Leaving the Federal School Lunch Program

Feb 23, 2018

Leaving the Federal School Lunch Program

A Missouri school district brings in students and parents to chart a new course

It's the kind of thing that keeps Susan Raster up at night.

As the Director of Child Nutrition Services for the Wentzville School district outside St. Louis, she led the charge to take her entire district out of federal school lunch program in a bid to reverse years of decline in student meal program participation.

In doing so, she's forgoing sizable federal subsidies and commodity pricing advantages.

Look a little closer though, and you'll understand why.

"With the new federal regulations, it was all low sodium and whole grain. My kids couldn't get used to whole grain biscuits or whole grain pastas," she said.

"They started taking sodium out of natural products and my kids balked. They're like, ‘This has absolutely no flavor. It tastes like cardboard.' And even though we had flavor stations to use more seasoning, they didn't want any part of it. So they just started bringing their lunch."

The Wentzville School District is home to more than 17,000 students, and growing by 500 to 700 annually, so participation should have been rising. It wasn't.

"Our kids just kind of stopped eating. They didn't really care for breakfast and lunch anymore no matter what we tried or how we fixed foods that met regulations. We knew we needed a change. We just happened to be a low enough free and reduced school that we could do it," said Raster.

Inviting students and parents to evaluate new products

To make up for the federal subsidies, Raster is banking on dramatically increasing interest and participation in her school meal program. Her challenge was to get kids and parents excited about the menu again.

Her solution? Hosting an innovative tasting event where all students and parents were invited to try potential menu items and rate them, giving them a huge voice in what will be served.

Raster worked hard to get the word out.

"This was the first time we'd ever conducted a tasting. We posted on Facebook through our district account. We posted it on our website. We had the principals announce it. A little bit of everything," she recalled.

The response surprised even her.

"People were signed up well before the event happened. It was a Saturday and we had between 1500 and 2000 parents come," she said.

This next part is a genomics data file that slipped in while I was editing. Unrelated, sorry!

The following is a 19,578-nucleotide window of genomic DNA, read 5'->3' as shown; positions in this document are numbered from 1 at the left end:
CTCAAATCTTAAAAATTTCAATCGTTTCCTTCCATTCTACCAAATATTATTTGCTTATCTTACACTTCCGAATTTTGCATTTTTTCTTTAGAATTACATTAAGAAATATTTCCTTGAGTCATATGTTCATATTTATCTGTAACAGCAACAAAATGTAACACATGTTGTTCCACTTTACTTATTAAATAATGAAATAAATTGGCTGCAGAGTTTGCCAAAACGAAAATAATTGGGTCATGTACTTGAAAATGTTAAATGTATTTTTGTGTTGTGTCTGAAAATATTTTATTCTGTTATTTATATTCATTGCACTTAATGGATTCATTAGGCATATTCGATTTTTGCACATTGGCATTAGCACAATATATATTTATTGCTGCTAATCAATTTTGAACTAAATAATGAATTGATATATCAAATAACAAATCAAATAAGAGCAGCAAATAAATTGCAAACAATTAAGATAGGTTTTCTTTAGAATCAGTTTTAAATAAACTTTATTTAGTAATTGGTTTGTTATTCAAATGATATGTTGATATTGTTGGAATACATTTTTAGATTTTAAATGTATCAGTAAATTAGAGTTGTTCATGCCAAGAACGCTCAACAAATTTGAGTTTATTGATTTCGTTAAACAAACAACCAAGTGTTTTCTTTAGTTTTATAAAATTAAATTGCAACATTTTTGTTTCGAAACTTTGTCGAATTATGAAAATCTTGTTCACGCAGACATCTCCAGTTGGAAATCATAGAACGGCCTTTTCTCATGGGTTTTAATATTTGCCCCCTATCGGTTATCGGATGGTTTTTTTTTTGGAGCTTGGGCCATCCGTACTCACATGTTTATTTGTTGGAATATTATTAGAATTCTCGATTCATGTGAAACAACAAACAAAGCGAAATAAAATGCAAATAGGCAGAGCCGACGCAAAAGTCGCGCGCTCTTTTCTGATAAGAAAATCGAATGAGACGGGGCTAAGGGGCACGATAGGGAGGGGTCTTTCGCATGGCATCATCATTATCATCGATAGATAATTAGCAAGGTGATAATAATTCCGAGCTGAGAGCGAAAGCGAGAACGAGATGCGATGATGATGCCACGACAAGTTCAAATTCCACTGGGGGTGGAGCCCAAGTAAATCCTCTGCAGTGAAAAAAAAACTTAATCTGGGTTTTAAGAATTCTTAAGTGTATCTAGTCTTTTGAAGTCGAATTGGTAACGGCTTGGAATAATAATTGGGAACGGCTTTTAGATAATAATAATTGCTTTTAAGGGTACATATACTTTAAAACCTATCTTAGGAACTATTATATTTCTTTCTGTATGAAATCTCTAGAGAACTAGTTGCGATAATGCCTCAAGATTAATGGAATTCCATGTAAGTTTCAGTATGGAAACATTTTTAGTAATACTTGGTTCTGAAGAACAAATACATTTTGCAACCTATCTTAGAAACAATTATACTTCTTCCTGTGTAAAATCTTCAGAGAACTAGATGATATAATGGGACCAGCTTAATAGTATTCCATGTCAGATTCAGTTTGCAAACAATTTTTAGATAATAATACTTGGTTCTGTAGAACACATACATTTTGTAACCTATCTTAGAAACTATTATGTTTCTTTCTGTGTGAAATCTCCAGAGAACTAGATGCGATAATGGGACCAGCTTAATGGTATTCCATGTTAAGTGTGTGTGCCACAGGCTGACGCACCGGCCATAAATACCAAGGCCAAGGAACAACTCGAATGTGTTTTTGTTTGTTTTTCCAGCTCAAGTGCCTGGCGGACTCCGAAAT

"We had 35 different vendors set up and everybody brought more than one product, so there were a lot to try. The kids and parents wanted to try all of it, so they were pretty good about standing in line and going all the way around."

Leaving the Fed School Lunch Progr wentzville

Raster set up Chromebooks with a short online survey for students and parents when they finished. All received paper and pencils at the outset for taking notes and rating products as they went. At the end, they entered their feedback in the computers or their smartphones.

"They loved the tasting overwhelmingly, they were absolutely thrilled," she said. "We don't do those typically but since we were making so many changes, since we were getting out of the program I really wanted parents and students to have some input."

Simplot potato and vegetable products win over the crowd

Raster's vendors sampled over 200 different items, including many popular Simplot potato and vegetable products

"We tested about 10 Simplot products. We did a group of fries, different types of potatoes. We did the Infinity fries; Sidewinders they loved; SeasonedCrisp wedges they loved. We did a sweet potato lattice cut, crispy loop, potato gems. And then the others were vegetable blends: Santa Fe, California, Meadow and Edamame," she said.

"The Simplot products were overwhelmingly successful. We had ratings on the fries and Simplot won across the board."

The ongoing challenge of keeping it healthy

In spite of all the changes, Raster made one thing clear: she's not abandoning healthy eating.

"Even though we're getting out of the program, I'm not putting out high-fat foods. I'm still concerned about the nutritional value. But I do want to give them some flavor so they at least like to eat their vegetables," she explained.

"The kids definitely like the staples. I won't ever take away pizza completely or burgers because that's just something they expect to have," Raster said. "But we've always had fresh fruit, always and forever, and I'm not changing that."

Getting the math to pencil out

Raster is counting on the appeal of great new products to make her plan work.

"I knew how many students we were serving before the regulations and how much money we had coming in at that point. If you take that dollar amount per student and increase it to what we have now, we should be able to cover our subsidies and commodity prices. It wasn't a lot because we don't have that many free and reduced kids."

To help, she's enlisted the expertise of her vendors like Simplot seller Cindy Oswald.

"Cindy is great. She brings me new products, new ideas, makes suggestions, tells me what's going well elsewhere. She's been great to work with."

And considering what Raster is up against, she's grateful for the assistance.

"A lot of districts will pull out the high schools, but we pulled out the whole district. In different areas of the country, there have been a few here and there. But in general, people don't get out of it because the thought of having to make up that subsidy is mind-boggling," she said.

But with Simplot behind her, Raster rests a little easier.

"A lot of people across the country are watching to see if we make it," she said. "I believe we will."